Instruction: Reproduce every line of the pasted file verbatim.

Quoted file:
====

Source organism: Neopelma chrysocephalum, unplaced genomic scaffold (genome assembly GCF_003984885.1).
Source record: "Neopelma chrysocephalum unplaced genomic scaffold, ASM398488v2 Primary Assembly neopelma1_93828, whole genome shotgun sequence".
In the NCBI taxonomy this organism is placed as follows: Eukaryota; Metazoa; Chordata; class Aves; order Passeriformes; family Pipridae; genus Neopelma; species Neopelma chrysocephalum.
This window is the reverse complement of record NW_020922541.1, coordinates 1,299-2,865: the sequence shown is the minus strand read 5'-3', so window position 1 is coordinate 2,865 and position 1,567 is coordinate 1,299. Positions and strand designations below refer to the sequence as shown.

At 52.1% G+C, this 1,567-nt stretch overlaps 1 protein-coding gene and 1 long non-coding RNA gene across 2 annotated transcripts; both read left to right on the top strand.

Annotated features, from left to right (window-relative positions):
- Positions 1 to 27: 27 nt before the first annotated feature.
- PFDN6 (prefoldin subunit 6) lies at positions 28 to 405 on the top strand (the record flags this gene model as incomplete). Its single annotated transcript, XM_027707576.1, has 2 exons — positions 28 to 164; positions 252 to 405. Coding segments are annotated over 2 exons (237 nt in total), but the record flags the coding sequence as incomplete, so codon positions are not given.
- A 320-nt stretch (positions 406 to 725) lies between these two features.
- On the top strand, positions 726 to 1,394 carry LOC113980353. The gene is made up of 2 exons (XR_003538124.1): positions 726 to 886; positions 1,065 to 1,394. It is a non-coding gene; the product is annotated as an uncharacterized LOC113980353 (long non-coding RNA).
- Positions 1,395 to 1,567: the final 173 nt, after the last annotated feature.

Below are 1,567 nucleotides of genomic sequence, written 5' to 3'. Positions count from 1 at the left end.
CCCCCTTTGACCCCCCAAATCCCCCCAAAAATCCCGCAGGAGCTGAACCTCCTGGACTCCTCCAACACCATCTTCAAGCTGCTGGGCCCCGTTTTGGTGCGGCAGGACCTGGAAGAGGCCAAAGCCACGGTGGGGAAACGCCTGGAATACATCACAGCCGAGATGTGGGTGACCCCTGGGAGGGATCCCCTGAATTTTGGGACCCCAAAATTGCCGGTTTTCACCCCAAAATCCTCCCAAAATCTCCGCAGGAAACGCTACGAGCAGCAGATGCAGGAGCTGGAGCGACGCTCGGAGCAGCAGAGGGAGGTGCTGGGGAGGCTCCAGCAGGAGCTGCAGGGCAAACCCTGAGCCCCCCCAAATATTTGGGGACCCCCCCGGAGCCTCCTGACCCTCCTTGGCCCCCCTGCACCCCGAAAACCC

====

Source organism: Neopelma chrysocephalum, unplaced genomic scaffold (genome assembly GCF_003984885.1).
Source record: "Neopelma chrysocephalum unplaced genomic scaffold, ASM398488v2 Primary Assembly neopelma1_93828, whole genome shotgun sequence".
In the NCBI taxonomy this organism is placed as follows: Eukaryota; Metazoa; Chordata; class Aves; order Passeriformes; family Pipridae; genus Neopelma; species Neopelma chrysocephalum.
This window is the reverse complement of record NW_020922541.1, coordinates 1,299-2,865: the sequence shown is the minus strand read 5'-3', so window position 1 is coordinate 2,865 and position 1,567 is coordinate 1,299. Positions and strand designations below refer to the sequence as shown.

At 52.1% G+C, this 1,567-nt stretch overlaps 1 protein-coding gene and 1 long non-coding RNA gene across 2 annotated transcripts; both read left to right on the top strand.

Annotated features, from left to right (window-relative positions):
- Positions 1 to 27: 27 nt before the first annotated feature.
- PFDN6 (prefoldin subunit 6) lies at positions 28 to 405 on the top strand (the record flags this gene model as incomplete). Its single annotated transcript, XM_027707576.1, has 2 exons — positions 28 to 164; positions 252 to 405. Coding segments are annotated over 2 exons (237 nt in total), but the record flags the coding sequence as incomplete, so codon positions are not given.
- A 320-nt stretch (positions 406 to 725) lies between these two features.
- On the top strand, positions 726 to 1,394 carry LOC113980353. The gene is made up of 2 exons (XR_003538124.1): positions 726 to 886; positions 1,065 to 1,394. It is a non-coding gene; the product is annotated as an uncharacterized LOC113980353 (long non-coding RNA).
- Positions 1,395 to 1,567: the final 173 nt, after the last annotated feature.

Below are 1,567 nucleotides of genomic sequence, written 5' to 3'. Positions count from 1 at the left end.
CCCCCTTTGACCCCCCAAATCCCCCCAAAAATCCCGCAGGAGCTGAACCTCCTGGACTCCTCCAACACCATCTTCAAGCTGCTGGGCCCCGTTTTGGTGCGGCAGGACCTGGAAGAGGCCAAAGCCACGGTGGGGAAACGCCTGGAATACATCACAGCCGAGATGTGGGTGACCCCTGGGAGGGATCCCCTGAATTTTGGGACCCCAAAATTGCCGGTTTTCACCCCAAAATCCTCCCAAAATCTCCGCAGGAAACGCTACGAGCAGCAGATGCAGGAGCTGGAGCGACGCTCGGAGCAGCAGAGGGAGGTGCTGGGGAGGCTCCAGCAGGAGCTGCAGGGCAAACCCTGAGCCCCCCCAAATATTTGGGGACCCCCCCGGAGCCTCCTGACCCTCCTTGGCCCCCCTGCACCCCGAAAACCC